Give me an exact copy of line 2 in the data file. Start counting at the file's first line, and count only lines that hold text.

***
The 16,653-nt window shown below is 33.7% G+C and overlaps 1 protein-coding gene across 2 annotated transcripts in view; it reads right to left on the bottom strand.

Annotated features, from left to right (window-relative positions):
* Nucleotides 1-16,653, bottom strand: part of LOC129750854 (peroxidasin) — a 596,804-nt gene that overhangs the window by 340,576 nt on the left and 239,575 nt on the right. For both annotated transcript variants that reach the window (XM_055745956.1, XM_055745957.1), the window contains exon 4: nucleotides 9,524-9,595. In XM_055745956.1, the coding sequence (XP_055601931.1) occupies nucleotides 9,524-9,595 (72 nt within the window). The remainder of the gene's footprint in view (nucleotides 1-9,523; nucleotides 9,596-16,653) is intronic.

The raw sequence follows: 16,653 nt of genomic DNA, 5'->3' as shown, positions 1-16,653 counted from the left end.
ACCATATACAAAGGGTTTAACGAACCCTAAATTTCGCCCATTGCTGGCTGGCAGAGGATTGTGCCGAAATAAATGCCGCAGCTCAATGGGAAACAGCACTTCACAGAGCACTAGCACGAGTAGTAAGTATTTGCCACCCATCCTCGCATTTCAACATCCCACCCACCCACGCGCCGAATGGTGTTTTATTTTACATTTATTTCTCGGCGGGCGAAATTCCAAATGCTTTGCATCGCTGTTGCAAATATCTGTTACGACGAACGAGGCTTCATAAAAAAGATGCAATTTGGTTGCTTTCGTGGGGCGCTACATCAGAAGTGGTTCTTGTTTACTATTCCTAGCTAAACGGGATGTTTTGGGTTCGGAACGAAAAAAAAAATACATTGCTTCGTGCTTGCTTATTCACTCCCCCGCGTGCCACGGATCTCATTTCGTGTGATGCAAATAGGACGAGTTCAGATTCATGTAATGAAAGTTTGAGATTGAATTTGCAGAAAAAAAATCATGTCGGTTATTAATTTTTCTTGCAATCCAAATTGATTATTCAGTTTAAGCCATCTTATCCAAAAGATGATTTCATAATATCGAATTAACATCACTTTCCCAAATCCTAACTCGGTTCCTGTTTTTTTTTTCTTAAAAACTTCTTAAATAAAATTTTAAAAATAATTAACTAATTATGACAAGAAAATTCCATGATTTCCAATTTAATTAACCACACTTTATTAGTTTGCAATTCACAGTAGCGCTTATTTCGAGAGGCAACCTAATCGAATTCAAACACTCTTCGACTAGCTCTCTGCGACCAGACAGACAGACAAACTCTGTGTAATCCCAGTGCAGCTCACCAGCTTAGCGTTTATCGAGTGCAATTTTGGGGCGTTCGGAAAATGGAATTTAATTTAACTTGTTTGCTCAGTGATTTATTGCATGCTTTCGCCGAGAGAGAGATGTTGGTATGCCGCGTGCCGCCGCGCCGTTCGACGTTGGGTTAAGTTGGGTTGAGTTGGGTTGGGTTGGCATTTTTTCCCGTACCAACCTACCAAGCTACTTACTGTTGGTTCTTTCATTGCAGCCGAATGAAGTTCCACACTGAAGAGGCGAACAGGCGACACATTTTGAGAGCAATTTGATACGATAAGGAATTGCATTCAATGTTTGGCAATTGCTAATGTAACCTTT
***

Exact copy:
Annotated features, from left to right (window-relative positions):